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Thursday, December 09, 2021

Despite clinching SEC East, Gators aim to maintain intensity

<p>UF football coach Jim McElwain receives the game ball following Florida's 9-7 win against Vanderbilt on Nov. 7, 2015, at Ben Hill Griffin Stadium.</p>

UF football coach Jim McElwain receives the game ball following Florida's 9-7 win against Vanderbilt on Nov. 7, 2015, at Ben Hill Griffin Stadium.

Fresh off of clinching the Southeastern Conference Eastern Division for the first time since 2009, Florida’s next matchup is against a team that is currently trying to find its identity: South Carolina.

The No. 10 Gators and coach Jim McElwain will head to Williams-Brice Stadium on Saturday to play the Gamecocks, whose season changed when coach Steve Spurrier abruptly resigned on Oct. 13.

At the beginning of the season, South Carolina (3-6, 1-4 SEC) had tempered expectations following a 7-6 season in 2014 that concluded with a bowl win over Miami.

The Gamecocks were picked to finish fourth in the Southeastern Conference Eastern Division by the media— a spot ahead of Florida (8-1, 6-1 SEC).

And while this season got off to a good start with a 17-13 season-opening win against North Carolina, the Tar Heels’ only loss this season, things have gone downhill for the Gamecocks since then.

South Carolina stumbled to a 1-4 record after the win over UNC, with the downfall peaking in a 45-24 loss to LSU on Oct. 10.

Three days later, Spurrier — the winningest coach in the history of the program — stepped aside and co-offensive coordinator and offensive line coach Shawn Elliott took over.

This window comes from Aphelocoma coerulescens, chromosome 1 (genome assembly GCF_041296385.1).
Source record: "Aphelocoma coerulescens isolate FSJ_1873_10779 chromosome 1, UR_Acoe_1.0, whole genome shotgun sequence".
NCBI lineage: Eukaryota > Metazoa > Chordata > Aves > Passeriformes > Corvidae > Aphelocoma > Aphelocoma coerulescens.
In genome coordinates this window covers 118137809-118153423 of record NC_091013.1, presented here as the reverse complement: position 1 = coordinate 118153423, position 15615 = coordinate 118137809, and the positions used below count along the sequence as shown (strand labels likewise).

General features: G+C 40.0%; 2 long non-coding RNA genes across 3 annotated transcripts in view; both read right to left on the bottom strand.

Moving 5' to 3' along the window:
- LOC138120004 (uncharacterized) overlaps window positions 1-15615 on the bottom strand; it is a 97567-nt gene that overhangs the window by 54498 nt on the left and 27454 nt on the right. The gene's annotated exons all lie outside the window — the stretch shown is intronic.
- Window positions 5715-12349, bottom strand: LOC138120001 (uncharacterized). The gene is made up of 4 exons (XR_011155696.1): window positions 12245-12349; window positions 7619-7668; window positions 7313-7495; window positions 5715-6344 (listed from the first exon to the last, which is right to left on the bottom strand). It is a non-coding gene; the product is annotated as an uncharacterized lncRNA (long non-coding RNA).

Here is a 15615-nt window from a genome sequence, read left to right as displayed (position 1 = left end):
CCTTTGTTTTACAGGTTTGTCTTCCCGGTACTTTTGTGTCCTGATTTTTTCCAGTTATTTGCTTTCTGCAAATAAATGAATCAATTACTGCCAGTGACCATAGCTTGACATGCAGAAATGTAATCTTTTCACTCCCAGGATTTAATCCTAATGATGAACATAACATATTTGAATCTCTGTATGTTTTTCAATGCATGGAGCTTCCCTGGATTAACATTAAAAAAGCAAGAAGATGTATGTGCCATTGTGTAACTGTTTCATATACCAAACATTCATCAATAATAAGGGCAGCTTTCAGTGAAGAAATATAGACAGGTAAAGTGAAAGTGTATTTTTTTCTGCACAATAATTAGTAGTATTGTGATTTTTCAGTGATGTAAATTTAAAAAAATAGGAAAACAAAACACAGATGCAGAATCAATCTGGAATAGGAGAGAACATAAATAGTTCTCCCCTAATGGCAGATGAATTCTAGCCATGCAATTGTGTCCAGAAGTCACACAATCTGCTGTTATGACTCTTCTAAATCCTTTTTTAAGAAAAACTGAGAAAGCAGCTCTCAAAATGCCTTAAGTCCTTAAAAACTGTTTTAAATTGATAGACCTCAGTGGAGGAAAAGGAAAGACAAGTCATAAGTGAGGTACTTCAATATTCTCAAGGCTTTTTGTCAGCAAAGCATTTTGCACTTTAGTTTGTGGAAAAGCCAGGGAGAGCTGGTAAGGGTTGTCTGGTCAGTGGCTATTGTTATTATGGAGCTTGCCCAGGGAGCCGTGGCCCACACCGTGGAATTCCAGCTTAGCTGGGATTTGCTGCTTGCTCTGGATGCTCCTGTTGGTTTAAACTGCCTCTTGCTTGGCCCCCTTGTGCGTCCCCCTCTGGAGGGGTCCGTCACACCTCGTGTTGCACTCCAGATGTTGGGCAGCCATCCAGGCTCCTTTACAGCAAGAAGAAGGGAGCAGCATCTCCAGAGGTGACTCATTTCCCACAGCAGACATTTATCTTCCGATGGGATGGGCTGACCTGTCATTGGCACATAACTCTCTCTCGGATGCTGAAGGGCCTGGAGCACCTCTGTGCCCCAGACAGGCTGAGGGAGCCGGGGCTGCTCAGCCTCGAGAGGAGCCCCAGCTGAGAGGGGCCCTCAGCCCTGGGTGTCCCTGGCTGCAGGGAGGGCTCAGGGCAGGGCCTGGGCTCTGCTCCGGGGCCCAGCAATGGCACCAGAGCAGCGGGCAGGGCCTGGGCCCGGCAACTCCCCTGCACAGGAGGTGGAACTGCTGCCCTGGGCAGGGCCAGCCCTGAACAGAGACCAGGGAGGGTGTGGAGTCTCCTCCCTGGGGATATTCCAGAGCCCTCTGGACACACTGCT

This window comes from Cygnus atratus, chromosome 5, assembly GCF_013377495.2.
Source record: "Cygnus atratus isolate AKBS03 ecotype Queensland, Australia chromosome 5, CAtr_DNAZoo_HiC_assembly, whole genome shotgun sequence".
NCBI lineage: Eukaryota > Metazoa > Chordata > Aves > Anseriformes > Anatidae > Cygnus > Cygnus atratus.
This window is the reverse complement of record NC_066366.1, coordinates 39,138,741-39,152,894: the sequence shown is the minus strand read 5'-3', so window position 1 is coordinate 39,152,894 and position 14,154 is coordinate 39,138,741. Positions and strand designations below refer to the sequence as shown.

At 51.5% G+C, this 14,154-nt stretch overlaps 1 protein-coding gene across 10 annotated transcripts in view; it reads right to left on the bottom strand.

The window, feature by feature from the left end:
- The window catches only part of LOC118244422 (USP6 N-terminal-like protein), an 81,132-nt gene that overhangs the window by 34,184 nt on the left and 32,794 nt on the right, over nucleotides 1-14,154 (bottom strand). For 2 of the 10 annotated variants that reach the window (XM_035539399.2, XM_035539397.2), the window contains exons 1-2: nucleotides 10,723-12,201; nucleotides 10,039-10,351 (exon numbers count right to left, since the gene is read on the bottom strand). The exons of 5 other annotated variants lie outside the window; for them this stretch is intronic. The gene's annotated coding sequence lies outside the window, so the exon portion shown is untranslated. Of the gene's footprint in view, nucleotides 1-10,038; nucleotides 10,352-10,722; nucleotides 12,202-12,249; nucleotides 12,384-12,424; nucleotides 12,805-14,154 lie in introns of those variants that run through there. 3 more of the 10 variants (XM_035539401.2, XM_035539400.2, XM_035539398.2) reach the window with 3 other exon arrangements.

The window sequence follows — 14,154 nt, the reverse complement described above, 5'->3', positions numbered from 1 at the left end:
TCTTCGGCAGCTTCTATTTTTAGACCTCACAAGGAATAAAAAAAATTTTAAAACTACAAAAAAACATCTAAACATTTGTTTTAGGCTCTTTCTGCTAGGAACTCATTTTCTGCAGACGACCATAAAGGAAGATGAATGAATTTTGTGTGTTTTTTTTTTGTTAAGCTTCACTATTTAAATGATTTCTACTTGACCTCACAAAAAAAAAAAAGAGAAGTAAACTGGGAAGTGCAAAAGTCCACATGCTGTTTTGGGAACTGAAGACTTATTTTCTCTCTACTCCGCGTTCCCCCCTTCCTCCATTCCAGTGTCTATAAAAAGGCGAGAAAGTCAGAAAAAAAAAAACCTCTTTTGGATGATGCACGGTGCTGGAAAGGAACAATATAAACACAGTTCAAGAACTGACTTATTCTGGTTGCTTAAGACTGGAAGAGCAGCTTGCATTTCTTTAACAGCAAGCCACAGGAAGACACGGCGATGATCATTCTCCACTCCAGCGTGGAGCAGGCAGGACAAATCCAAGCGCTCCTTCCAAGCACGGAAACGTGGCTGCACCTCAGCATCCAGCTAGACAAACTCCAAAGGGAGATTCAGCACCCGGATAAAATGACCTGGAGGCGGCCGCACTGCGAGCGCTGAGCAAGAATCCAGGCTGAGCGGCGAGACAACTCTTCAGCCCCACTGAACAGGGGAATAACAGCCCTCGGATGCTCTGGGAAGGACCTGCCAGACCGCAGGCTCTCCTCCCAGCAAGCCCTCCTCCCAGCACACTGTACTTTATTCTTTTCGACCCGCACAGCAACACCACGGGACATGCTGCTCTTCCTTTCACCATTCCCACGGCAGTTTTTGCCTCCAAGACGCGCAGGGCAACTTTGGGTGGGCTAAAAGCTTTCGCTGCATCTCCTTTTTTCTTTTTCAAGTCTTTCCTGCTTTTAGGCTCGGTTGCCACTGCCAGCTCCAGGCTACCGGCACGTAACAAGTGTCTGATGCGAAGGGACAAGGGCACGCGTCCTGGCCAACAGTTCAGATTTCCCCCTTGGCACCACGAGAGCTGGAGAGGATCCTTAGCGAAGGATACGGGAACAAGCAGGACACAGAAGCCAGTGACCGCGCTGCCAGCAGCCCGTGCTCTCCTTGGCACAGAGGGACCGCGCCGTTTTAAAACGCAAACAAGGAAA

But McElwain said that despite Spurrier’s absence, South Carolina is dangerous because the team has nothing to lose.

"I think they’re playing for a lot of reasons," McElwain said. "Obviously, he (Spurrier) built his legacy there. Here’s a guy who put them back on the map. When you turn the film on, you see how close they were."

Since Elliott took over, the Gamecocks are 1-2, with a win against the Commodores and losses to Texas A&M and a 27-24 loss to Tennessee. If it weren’t for a late fumble against the Volunteers, South Carolina would have momentum on its side when the Gators arrive.

In their recent meetings, close games have been the story between Florida and South Carolina.

UF has lost the last two meetings against the Gamecocks, including blowing a fourth quarter lead, which ended in a 23-20 loss in overtime.

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South Carolina has won three of the last four meetings and other than Florida’s 44-11 blowout win in Gainesville in 2012, the Gamecocks wins during that span have been decided by five points or less.

"It’s always a pretty good game. It’s always close between us," senior defensive back Brian Poole said. "Pretty much we’re excited for it. I’m sure the coach will have a good game plan in. If we go out and execute it and we should be OK."

The Gamecocks are searching for their statement win under Elliott and the Gators can provide that opportunity. Florida was unimpressive offensively in its win against Vanderbilt, gaining just 258 yards of offense on just 12 first downs.

Florida might also be without two defensive leaders on Saturday as Jon Bullard and Keanu Neal’s statuses are up in the air after they sustained injuries against Vanderbilt.

McElwain said Bullard is dealing with an arm injury and that he is doubtful for the game, while Neal is dealing with a foot injury and is questionable.

With the way the Gators played and the injuries to two of their defensive stalwarts, McElwain is aware that Saturday’s game could be a trap for Florida if UF comes out uninspired having already secured a spot in the SEC title game.

"They beat, what, a whatever-and-one North Carolina team that’s playing lights out now," McElwain said.

"They’ve been in all these games. I don’t want to be that guy that lets them get over the hump."

Follow Luis Torres on Twitter @LFTorresIII

UF football coach Jim McElwain receives the game ball following Florida's 9-7 win against Vanderbilt on Nov. 7, 2015, at Ben Hill Griffin Stadium.

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